5. ^ Partington, James Riddick (1950). A Text-book of Inorganic Chemistry. MacMillan. p. 838.
  6. ^ a b Barkley, J. B. (October 1978). "Lead nitrate as an oxidizer in blackpowder". Pyrotechnica. Post Falls, Idaho: Pyrotechnica Publications. 4: 16–18.
  7. ^ a b Greenwood, Norman N.; Earnshaw, A. (1997). Chemistry of the Elements (2nd ed.). Oxford: Butterworth-Heinemann. pp. 388, 456. ISBN 0-7506-3365-4.
  8. ^ Othmer, D. F. (1967). Kirk-Othmer Encyclopedia of Chemical Technology. 12 (Iron to Manganese) (second completely revised ed.). New York: John Wiley & Sons. p. 272. ISBN 0-471-02040-0.
  9. ^ "Product catalog; other products". Tilly, Belgium: Sidech. Archived from the original on 2007-07-01. Retrieved 2008-01-05.
  10. ^ Hamilton, W. C. (1957). "A neutron crystallographic study of lead nitrate". Acta Crystallogr. 10 (2): 103–107. doi:10.1107/S0365110X57000304.
  11. ^ a b Nowotny, H.; G. Heger (1986). "Structure refinement of lead nitrate". Acta Crystallogr. C. 42 (2): 133–35. doi:10.1107/S0108270186097032.
  12. ^ Ferris, L. M. (1959). "Lead nitrate—Nitric acid—Water system". Journal of Chemical & Engineering Data. 5 (3): 242. doi:10.1021/je60007a002.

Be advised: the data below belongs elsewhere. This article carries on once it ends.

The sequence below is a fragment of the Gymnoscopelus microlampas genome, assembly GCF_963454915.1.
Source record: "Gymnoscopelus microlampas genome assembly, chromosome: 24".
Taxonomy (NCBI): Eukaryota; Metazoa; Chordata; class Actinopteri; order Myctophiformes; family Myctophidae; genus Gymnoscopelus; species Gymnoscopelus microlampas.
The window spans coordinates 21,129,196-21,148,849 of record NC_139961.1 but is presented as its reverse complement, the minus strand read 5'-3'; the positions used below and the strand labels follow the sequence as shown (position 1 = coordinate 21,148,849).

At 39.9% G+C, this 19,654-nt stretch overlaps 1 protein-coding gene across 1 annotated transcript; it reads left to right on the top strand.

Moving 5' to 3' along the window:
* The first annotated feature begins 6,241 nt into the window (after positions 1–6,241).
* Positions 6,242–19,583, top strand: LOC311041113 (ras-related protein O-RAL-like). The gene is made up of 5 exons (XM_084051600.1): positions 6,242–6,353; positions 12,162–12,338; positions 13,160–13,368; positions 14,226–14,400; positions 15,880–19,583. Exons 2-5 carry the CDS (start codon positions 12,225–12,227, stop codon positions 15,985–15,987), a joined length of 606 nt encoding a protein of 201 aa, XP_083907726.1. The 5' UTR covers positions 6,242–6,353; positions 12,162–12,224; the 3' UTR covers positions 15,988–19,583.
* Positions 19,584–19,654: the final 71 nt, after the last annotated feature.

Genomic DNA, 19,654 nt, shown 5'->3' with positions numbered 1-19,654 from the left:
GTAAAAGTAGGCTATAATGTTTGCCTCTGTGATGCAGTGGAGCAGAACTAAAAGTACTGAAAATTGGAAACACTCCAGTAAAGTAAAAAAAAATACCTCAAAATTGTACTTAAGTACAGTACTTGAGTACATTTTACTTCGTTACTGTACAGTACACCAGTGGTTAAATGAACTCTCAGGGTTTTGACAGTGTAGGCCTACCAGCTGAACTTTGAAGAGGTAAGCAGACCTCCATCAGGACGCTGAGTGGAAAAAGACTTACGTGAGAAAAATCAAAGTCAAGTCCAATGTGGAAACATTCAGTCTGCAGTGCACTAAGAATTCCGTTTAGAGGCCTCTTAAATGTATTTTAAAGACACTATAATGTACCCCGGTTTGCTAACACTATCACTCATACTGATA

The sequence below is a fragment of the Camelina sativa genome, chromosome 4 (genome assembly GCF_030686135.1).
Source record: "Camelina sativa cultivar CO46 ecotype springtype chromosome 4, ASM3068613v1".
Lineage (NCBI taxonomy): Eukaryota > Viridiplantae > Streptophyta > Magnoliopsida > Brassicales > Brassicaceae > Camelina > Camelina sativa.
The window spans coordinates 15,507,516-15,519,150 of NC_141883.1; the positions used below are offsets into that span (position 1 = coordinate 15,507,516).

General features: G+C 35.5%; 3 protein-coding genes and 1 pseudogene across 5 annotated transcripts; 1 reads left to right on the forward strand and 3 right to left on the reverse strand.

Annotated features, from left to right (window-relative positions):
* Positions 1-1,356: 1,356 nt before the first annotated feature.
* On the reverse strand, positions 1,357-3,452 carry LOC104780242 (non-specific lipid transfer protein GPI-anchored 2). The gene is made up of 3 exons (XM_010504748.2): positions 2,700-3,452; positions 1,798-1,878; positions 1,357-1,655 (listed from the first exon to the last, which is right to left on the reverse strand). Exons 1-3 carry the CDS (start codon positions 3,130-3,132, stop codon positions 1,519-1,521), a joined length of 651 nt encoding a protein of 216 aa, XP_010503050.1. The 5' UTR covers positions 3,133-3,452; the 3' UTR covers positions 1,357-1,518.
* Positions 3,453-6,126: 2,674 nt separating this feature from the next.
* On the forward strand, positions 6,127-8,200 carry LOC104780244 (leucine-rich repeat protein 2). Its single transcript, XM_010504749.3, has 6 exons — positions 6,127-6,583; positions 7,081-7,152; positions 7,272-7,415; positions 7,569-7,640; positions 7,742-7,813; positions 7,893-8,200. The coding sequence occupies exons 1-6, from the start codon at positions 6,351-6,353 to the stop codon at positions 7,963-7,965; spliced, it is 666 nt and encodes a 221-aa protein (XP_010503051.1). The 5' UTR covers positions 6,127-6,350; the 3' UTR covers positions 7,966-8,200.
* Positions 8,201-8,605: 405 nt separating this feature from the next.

13. ^ Pauley, J. L.; M. K. Testerman (1954). "Basic Salts of Lead Nitrate Formed in Aqueous Media". Journal of the American Chemical Society. 76 (16): 4220–4222. doi:10.1021/ja01645a062.
  14. ^ Greenwood, Norman N.; Earnshaw, Alan (1997). Chemistry of the Elements (2nd ed.). Butterworth-Heinemann. ISBN 978-0-08-037941-8. p. 395
  15. ^ Rogers, Robin D.; Andrew H. Bond; Debra M. Roden (1996). "Structural Chemistry of Poly (ethylene glycol). Complexes of Lead(II) Nitrate and Lead(II) Bromide". Inorg. Chem. 35 (24): 6964–6973. doi:10.1021/ic960587b. PMID 11666874.
  16. ^ Mahjoub, Ali Reza; Ali Morsali (2001). "A Dimeric Mixed-Anions Lead(II) Complex: Synthesis and Structural Characterization of [Pb2(BTZ)4(NO3)(H2O)](ClO4)3 {BTZ = 4,4'-Bithiazole}". Chemistry Letters. 30 (12): 1234. doi:10.1246/cl.2001.1234.
  17. ^ Shuang-Yi Wan; Jian Fan; Taka-aki Okamura; Hui-Fang Zhu; Xing-Mei Ouyang; Wei-Yin Sun & Norikazu Ueyama (2002). "2D 4.82 Network with threefold parallel interpenetration from nanometre-sized tripodal ligand and lead(II) nitrate". Chem. Commun. (21): 2520–2521. doi:10.1039/b207568g.
  18. ^ Habashi, Fathi (1998). "Recent advances in gold metallurgy". Revisa de la Facultad de Ingeniera, Universidad Central de Venezuela. 13 (2): 43–54.